Bill Murchison

What a good thing, from the Democratic perspective, so many of America's schools are in such miserable shape. It means, apparently, Democrats think they can insult voters' intelligence right and left and get away with it, at least until Election Day. After which, they'll think of some other way to cover their tracks.

Our Harvard-educated president took his own cut at that particular ball last week as he marked the 75th anniversary of Social Security, an institution, you must understand that Republicans hate and are out to "privatize."

"I'll fight," said Mr. Obama in his weekly radio address, "with everything I've got to stop those who would gamble your Social Security on Wall Street. Because you shouldn't be worried that a sudden downturn in the stock market will put all you've worked so hard for -- all you've earned -- to risk."

Oh. Like Social Security as we know it? The venerable system whose anniversary we mark this summer will, starting in 2017, begin paying out more in benefits than it takes in. And keep doing so, in the absence of surgery. While the debts stack up, we'll nod our glazed eyes at Democratic assertions concerning Evil Republicans Who Can't Wait to Make Social Security a Wall Street Plaything.

If memory serves, we've heard this "privatization" talk before. Wasn't it back when the Evil George W. Bush sought to address Social Security's problems by proposing American workers be allowed to invest a portion of their payments in private instruments? Nothing got done then. Democrats reasoned they had less to lose by insulting the voters' intelligence than by undertaking reforms that might, to one degree or another, actually make the problem less dangerous.

It's quite a stretch from invest-a-portion-of-profits to hand the system over to Wall Street, but when you've decided to insult general intelligence, you might as well go for broke. The bigger and more outlandish the accusation, the bigger and saltier waves it makes, politically speaking.

Obama is only the most visible of the distortion-peddlers. He has lots of company. Circulated among House Democrats, a memorandum makes the point that "Republicans promise once again to privatize and cut your Social Security -- turning it over to the whims of Wall Street."

Is it any wonder the Social Security crisis just lies there unaddressed -- "the third rail of American politics." Talk about doing something that would actually matter, and some political obfuscator will attempt to shove you from the station platform down to the tracks. Here, in 2010, we go again.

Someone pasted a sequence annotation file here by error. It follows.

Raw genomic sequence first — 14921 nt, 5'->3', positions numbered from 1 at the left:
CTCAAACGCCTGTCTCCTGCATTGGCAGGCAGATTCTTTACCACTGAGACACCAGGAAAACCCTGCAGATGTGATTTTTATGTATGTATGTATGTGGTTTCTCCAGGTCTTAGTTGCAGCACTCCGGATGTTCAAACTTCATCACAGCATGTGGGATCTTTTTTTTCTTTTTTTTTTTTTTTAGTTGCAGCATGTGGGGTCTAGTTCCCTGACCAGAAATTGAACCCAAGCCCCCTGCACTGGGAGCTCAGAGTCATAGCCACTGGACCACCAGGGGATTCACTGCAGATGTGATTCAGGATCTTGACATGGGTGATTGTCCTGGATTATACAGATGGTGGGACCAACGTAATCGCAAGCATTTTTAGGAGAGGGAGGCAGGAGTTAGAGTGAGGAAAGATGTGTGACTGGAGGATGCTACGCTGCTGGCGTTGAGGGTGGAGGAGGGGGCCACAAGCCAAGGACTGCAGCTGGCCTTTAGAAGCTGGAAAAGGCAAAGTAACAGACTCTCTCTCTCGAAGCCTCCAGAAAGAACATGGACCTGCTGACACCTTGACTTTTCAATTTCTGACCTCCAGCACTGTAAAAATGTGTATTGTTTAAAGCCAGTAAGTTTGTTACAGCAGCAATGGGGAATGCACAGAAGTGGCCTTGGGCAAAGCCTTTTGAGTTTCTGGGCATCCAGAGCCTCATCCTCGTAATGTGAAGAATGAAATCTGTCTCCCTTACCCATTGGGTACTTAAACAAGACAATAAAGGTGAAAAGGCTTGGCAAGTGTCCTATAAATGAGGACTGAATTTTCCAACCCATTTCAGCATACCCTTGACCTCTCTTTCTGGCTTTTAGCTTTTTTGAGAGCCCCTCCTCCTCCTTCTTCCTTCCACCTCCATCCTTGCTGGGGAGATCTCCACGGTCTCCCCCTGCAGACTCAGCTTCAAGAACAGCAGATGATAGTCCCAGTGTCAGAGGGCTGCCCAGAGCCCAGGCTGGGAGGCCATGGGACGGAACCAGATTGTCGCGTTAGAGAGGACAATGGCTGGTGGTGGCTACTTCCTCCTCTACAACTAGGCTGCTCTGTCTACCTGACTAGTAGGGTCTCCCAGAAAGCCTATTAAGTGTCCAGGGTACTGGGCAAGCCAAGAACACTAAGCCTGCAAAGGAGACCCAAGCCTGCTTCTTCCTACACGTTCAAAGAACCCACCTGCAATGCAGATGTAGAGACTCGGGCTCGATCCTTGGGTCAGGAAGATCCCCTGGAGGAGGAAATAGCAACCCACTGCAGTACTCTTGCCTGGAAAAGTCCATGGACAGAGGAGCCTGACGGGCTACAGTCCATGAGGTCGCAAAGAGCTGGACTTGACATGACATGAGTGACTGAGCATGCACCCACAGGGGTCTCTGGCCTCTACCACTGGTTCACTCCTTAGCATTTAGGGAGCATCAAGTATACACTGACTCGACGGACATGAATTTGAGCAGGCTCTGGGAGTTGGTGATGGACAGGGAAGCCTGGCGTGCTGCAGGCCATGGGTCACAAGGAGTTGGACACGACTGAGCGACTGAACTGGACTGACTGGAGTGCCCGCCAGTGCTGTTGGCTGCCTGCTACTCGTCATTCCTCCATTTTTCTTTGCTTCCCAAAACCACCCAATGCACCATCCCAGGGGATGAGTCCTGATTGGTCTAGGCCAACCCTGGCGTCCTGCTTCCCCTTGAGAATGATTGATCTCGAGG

The current Real Clear Politics average for congressional job approval, as reflected in national polls, is 20 percent. Seventy-two percent, by contrast, disapprove of how Congress is functioning. Obama's average job approval rating is 44.4 percent, versus 50.80 percent disapproval.

Everyone knows how complex are the reasons for both disparities, including the country's just plain bad mood in a recession that won't go away. Could not another large reason be the political strategy (if that's not too dignified a word for it) of riling up voters and insulting their intelligence by twisting out of shape interesting and maybe useful ideas?

As with Social Security. It's rank deception to suggest what our choices are, sail right along with a bankrupt system or sell the whole apparatus to Wall Street. No Republican, as Democrats, including the president, certainly know, proposes any such thing. For partial -- partial, if you please -- recourse to private investment of Social Security monies to help at all, government would have to tread carefully. The two political parties would have to put their heads together in good faith, working not for advantage but for -- how odd! -- the people's long-term interests.

Could it be that all those voters turned off by their representative institutions aren't as dumb as their representatives think? What if it's the governing class itself whose reasoning powers have fled? And what if -- here's the really big deal -- we the people know it?


Bill Murchison

Bill Murchison is the former senior columns writer for The Dallas Morning News and author of There's More to Life Than Politics.
 
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